I was on Hardball Tuesday afternoon (with Talking Points Memo's Josh Marshall) talking about Vice President Joe Biden admonishing the progressive base to "stop whining." Even I'm getting tired of talking about it -- Democrats really don't need this right now -- and I told Chris Matthews I felt like I was part of a family feud. I happen to love Joe Biden, but I don't enjoy Uncle Joe telling me to stop whining. I also said I didn't understand the politics behind blaming the base, and Matthews asked if I thought maybe the White House was scapegoating progressives, setting us up to take the blame in the event of a big Democratic loss in November. I answered maybe, because I really couldn't think of a good political reason to be insulting the base five weeks before the election.
I don't honestly believe that's what the White House is doing. But before I move on, I just want to make one important point: Progressive reservations about the Obama administration's accomplishments are not merely a matter of ideology or nit-picking. I firmly believe that if the programs Democrats have pushed through are too weak – if healthcare reform, financial reform and the stimulus don't do what they were intended to do -- Democrats will pay at the polls, ordinary people will suffer more, and corporations will continue to have free rein in our economy.
Matthews closed the segment by praising Obama for doing everything right, and I actually agree with most of what he said. I would just add: While we should give the White House credit for its "Keynesian" response to the recession, we also have to acknowledge it wasn't Keynesian enough; a third of the spending went to tax cuts. Democrats are paying now, politically, for the stimulus not being big enough – and Americans are still paying with their jobs. Maybe a larger stimulus couldn't have gotten through the Senate, but if the president had made the case for why we needed one, it might be easier to explain to voters why the smaller one he had to settle for didn't do everything the economy needed.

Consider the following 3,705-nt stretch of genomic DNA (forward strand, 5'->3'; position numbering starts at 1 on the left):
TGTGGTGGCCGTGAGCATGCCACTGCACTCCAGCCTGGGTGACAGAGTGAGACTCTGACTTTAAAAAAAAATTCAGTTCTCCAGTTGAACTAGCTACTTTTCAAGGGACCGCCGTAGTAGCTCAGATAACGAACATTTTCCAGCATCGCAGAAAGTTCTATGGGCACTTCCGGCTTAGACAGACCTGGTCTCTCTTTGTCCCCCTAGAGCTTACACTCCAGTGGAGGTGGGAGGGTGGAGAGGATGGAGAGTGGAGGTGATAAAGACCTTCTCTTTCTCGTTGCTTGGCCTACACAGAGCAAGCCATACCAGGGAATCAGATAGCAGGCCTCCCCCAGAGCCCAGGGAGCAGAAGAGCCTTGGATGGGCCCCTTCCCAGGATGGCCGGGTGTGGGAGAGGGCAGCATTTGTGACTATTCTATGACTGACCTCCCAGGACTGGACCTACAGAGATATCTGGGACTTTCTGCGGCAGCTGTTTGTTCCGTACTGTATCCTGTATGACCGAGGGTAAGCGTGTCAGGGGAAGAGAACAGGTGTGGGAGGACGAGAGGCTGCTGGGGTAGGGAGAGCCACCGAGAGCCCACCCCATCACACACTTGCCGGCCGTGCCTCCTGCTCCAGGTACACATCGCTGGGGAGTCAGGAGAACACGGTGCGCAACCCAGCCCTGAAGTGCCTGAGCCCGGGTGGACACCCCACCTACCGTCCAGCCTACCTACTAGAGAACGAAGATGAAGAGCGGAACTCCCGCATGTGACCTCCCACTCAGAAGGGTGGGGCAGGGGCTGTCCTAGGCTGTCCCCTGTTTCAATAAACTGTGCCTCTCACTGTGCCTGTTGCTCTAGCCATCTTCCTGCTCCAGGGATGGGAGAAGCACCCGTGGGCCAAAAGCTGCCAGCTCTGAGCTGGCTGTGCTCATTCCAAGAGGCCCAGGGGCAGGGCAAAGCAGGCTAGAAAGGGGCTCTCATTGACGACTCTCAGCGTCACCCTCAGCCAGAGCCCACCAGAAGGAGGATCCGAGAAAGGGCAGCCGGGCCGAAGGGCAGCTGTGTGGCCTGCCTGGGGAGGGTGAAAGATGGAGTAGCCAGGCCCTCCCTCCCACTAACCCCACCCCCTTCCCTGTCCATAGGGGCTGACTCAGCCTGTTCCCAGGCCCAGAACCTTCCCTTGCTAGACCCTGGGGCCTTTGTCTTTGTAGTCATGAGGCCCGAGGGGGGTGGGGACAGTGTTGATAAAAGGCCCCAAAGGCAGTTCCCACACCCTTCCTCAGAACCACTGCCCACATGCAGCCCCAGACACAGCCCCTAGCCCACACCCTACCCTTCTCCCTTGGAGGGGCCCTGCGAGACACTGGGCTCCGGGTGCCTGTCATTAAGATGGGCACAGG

That said, I remain firmly in the camp that believes in voting for Democrats this November. If Republicans pick up a lot of seats, the White House will likely feel the need to govern even more timidly from the center, and the country will have lost a crucial chance to right the balance between corporate power and the public interest, as well as between the super-rich and the rest of us, for a long, long time.
Here's the Hardball segment: